In this article I want to discuss a condition known as Border Collie Collapse. It’s also sometimes referred to as Exercise Induced Collapse (EIC). Ewelina and I feel our own Border Collie Archie probably has this condition. We have yet to visit a vet to have it diagnosed but from the symptoms and our research we feel confident Archie is affected.
What Exactly is Border Collie Collapse
Studies into Border Collie Collapse continue but essentially it’s a nervous system disorder brought on by strenuous exercise. For Border Collies this exercise usually takes the form of working sheep, manic herding behaviour or it can even be dog agility or flyball which Border Collies typically excel at. The symptoms can start as quickly as 5 to 15 minutes after the strenuous activity starts and is often combined with the higher temperatures of summer. It’s believed that it’s a genetic mutation that causes it and affected dogs are being tested to try and identify the common gene.
It’s similar to the Exercise Induced Collapse seen in Labradors for which the defective gene has been identified. It’s not the same gene in Border Collies though so tests continue.
How to spot Border Collie Collapse
The first signs are usually that your dog starts to have a stiffness or wobble about their walk. Owners often wonder if there might be a hip problem but it sometimes also looks like the dog is ‘drunk’. The signs of muscle weakness can continue and the dog will eventually collapse if they don’t lie down and rest. With hip problems stiffness can happen even without the exercise. If after 30 minutes rest your Border Collie seems to return to normal it’s a very clear sign that it’s probably Border Collie Collapse.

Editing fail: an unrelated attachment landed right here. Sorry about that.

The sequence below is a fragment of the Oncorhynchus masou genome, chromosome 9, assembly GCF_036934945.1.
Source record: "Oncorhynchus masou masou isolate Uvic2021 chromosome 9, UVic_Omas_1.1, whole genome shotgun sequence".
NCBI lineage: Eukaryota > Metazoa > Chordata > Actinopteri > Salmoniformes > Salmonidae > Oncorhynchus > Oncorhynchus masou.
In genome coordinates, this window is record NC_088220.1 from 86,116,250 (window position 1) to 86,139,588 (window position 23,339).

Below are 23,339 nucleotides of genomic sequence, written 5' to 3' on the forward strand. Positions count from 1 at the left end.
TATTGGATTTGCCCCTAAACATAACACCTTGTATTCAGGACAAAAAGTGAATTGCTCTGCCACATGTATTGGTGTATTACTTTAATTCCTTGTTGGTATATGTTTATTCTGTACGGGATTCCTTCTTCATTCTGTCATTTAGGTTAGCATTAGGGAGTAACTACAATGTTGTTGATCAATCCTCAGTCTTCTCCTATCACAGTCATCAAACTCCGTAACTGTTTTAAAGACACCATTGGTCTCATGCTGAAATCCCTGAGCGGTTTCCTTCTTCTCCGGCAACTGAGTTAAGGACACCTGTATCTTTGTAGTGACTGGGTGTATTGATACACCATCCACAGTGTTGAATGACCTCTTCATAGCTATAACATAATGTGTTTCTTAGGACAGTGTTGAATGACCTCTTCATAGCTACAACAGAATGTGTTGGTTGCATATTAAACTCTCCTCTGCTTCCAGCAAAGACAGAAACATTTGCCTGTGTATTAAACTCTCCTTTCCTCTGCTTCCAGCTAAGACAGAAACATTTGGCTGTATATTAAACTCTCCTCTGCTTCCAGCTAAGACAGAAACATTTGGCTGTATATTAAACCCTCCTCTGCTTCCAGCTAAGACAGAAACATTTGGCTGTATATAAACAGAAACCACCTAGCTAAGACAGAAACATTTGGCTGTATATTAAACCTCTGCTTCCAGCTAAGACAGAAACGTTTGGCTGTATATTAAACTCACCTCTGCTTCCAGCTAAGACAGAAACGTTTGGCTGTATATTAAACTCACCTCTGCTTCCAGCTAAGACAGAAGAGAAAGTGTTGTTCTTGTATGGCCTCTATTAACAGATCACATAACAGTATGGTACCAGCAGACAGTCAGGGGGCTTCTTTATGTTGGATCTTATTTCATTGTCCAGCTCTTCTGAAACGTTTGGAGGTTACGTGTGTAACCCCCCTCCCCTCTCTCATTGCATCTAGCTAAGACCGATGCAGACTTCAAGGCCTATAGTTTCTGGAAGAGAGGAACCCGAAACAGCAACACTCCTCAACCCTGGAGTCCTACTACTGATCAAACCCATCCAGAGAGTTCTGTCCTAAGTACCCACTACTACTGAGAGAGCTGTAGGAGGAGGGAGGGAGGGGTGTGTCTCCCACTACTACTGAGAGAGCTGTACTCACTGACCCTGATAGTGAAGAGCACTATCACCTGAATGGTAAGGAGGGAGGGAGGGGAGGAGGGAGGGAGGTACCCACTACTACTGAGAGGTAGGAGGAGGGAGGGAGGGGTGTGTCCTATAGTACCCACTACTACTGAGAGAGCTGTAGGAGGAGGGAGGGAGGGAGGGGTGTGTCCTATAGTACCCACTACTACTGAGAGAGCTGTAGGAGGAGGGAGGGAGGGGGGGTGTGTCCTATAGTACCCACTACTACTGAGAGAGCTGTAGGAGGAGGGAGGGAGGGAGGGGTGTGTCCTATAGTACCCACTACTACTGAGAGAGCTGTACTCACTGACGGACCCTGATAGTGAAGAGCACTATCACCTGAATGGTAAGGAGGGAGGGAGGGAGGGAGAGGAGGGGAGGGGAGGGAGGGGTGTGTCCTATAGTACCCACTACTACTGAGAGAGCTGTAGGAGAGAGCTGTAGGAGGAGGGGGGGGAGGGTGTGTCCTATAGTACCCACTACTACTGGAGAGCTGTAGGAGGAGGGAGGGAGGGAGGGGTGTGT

In our case Archie has had symptoms about 3-4 times so far. In each case it happened during warm weather. There is some evidence that affected dogs seem to be highly excitable and this certainly describes Archie. Whilst Archie is not overly ball obsessed he has a strong addiction to herding. Ironically we have not seen this behaviour around sheep but fast moving, ball focused dogs we come across. If Archie sees a likely dog to herd he will sprint over and begin to circle them. Usually he will have a fixed stare and often the circling will get faster and faster. It’s like endorphins have been released and it can be hard to break the spell.
Border Collie Collapse – Solutions
Unfortunately there is no treatment for the condition. It seems the veterinary profession are hoping to identify the defective gene and then prevent affected dogs from breeding. Whilst it can be fatal it’s rare if you know what to look for. Any change in the way your dog walks and you should stop the activity and find a shaded or cool location for your dog to relax until they return to normal. In hot weather we stop Archie’s manic herding within a couple of minutes. As many Border Collie owners will know it’s not always easy to stop what appears to be an addiction and something that was bred into them. The desire to work can be incredibly strong in Border Collies. We can tell when Archie is working too hard by the length of his tongue, saliva and a few other telltale signs.
If you have experience of Border Collie Collapse or think your dog may also be affected feel free to leave a comment. To read more about this condition please click the link below which will take you to an article on the Agilitynet website.